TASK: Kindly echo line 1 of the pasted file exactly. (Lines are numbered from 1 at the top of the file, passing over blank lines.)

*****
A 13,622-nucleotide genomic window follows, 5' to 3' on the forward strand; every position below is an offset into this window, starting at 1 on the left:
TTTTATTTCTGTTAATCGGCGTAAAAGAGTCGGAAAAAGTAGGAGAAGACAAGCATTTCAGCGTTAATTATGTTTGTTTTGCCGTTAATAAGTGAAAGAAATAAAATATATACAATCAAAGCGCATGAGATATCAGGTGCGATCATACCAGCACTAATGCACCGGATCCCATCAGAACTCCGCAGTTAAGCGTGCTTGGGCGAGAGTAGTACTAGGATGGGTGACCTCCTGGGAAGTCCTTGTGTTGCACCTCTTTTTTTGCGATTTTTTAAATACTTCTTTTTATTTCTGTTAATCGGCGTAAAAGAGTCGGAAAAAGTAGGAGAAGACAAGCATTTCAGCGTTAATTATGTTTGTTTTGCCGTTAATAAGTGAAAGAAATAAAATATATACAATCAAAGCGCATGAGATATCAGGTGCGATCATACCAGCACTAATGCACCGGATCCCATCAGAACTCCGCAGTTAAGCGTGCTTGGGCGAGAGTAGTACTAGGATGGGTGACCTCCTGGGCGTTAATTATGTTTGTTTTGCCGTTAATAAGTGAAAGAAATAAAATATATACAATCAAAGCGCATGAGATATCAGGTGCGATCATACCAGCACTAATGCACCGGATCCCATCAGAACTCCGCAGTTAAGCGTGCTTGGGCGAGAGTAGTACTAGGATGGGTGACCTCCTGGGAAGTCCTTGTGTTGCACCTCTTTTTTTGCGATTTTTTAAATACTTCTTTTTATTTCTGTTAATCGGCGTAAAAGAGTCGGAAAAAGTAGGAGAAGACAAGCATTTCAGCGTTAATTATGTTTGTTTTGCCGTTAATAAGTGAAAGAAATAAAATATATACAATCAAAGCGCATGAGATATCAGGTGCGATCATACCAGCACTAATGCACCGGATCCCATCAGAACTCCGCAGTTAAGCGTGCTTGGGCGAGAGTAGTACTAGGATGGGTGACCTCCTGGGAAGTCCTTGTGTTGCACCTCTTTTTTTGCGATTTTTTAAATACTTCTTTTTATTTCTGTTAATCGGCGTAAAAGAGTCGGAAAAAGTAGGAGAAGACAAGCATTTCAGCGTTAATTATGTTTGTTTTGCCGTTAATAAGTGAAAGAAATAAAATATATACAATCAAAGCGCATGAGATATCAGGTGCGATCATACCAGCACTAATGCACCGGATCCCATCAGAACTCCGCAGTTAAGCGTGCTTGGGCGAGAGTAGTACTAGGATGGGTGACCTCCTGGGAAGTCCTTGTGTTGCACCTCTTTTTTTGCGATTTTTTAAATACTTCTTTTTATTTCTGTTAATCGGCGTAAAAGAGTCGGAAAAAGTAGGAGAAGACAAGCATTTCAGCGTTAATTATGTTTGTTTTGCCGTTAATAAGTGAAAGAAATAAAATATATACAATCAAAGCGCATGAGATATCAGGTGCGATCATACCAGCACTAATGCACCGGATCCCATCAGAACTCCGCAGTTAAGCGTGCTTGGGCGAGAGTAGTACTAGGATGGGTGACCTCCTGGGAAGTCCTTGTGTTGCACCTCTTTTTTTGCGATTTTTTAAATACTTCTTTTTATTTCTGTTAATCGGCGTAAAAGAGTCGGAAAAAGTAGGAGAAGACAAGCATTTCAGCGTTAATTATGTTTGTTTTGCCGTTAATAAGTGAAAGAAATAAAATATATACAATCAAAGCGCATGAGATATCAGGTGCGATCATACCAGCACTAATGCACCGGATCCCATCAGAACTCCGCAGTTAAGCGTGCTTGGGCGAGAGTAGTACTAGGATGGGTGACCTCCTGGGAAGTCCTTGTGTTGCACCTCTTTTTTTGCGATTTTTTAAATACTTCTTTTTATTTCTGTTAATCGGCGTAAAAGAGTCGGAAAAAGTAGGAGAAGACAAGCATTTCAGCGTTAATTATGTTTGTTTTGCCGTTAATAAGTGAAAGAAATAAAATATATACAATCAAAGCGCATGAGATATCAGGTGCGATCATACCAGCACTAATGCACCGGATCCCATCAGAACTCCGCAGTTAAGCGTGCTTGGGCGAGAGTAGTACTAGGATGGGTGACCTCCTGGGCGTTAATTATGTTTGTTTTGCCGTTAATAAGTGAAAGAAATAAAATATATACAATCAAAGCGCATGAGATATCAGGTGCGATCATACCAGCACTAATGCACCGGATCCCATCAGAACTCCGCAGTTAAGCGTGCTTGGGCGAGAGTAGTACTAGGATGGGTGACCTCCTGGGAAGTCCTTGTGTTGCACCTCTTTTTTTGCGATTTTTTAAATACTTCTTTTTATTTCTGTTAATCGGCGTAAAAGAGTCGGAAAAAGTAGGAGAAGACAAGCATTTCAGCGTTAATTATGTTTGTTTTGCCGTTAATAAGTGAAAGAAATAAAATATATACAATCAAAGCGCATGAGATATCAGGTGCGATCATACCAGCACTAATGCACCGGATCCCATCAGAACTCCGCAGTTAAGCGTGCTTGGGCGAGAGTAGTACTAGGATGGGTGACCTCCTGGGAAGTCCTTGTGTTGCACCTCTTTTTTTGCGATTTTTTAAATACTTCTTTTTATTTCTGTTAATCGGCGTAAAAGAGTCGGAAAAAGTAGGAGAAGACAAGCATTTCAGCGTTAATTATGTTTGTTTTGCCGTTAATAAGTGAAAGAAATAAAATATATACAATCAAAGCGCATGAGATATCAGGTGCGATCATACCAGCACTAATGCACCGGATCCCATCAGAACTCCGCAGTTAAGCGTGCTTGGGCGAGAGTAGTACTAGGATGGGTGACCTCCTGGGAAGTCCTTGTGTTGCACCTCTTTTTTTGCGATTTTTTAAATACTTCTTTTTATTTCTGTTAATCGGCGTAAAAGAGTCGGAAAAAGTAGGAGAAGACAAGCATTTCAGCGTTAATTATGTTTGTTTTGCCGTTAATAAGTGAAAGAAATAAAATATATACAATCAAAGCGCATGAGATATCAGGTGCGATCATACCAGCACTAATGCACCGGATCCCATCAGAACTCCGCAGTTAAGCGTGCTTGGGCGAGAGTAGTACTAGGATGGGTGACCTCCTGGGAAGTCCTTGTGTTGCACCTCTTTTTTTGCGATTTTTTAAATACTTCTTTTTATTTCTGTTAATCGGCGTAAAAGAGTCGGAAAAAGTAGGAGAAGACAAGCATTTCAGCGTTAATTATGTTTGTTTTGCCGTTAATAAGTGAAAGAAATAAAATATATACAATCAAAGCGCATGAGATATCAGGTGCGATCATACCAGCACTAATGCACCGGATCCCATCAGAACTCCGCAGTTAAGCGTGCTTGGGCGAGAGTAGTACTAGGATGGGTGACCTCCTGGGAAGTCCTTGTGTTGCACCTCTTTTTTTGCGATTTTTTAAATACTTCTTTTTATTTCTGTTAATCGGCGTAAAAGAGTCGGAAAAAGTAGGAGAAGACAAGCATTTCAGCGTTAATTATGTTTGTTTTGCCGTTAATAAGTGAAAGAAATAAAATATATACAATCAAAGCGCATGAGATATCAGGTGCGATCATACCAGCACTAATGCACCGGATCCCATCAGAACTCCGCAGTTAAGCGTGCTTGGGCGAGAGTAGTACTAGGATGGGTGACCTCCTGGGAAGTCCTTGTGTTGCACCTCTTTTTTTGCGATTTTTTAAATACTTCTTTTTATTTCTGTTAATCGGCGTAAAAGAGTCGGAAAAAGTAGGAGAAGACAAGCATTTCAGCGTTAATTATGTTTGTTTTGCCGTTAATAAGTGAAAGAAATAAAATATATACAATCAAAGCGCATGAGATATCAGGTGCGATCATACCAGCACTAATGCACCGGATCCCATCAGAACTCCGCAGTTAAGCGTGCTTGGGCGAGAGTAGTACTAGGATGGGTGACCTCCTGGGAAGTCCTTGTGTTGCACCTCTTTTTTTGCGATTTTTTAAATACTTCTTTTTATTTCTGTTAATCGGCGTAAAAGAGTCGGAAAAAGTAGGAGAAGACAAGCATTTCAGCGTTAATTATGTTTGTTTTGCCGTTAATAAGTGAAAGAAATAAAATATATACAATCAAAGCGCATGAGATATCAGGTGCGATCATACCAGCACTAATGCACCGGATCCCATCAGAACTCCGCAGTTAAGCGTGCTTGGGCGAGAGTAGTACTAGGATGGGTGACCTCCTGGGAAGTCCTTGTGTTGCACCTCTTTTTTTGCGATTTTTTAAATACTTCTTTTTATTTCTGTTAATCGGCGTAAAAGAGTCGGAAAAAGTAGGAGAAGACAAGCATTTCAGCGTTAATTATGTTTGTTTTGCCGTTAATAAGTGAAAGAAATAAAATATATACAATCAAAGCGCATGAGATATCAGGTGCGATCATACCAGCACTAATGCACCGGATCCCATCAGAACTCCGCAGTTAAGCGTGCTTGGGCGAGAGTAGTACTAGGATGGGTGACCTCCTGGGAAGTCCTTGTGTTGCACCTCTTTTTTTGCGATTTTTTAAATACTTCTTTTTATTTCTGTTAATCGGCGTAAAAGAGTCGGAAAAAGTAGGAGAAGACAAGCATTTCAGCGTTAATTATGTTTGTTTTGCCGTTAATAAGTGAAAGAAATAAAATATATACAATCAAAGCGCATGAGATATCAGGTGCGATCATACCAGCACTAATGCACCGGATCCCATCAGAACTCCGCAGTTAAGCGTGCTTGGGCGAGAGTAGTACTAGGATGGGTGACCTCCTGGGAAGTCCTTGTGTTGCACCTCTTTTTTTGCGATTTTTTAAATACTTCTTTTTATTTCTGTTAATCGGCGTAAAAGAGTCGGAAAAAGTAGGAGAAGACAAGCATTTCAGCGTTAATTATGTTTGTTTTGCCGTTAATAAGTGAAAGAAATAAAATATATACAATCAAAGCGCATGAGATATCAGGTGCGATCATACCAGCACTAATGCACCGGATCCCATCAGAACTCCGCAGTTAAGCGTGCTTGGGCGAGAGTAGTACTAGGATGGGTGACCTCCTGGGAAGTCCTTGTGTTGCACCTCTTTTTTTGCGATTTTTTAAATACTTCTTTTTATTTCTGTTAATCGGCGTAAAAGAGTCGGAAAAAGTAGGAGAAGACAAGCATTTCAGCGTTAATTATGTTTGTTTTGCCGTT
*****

A 13,622-nucleotide genomic window follows, 5' to 3' on the forward strand; every position below is an offset into this window, starting at 1 on the left: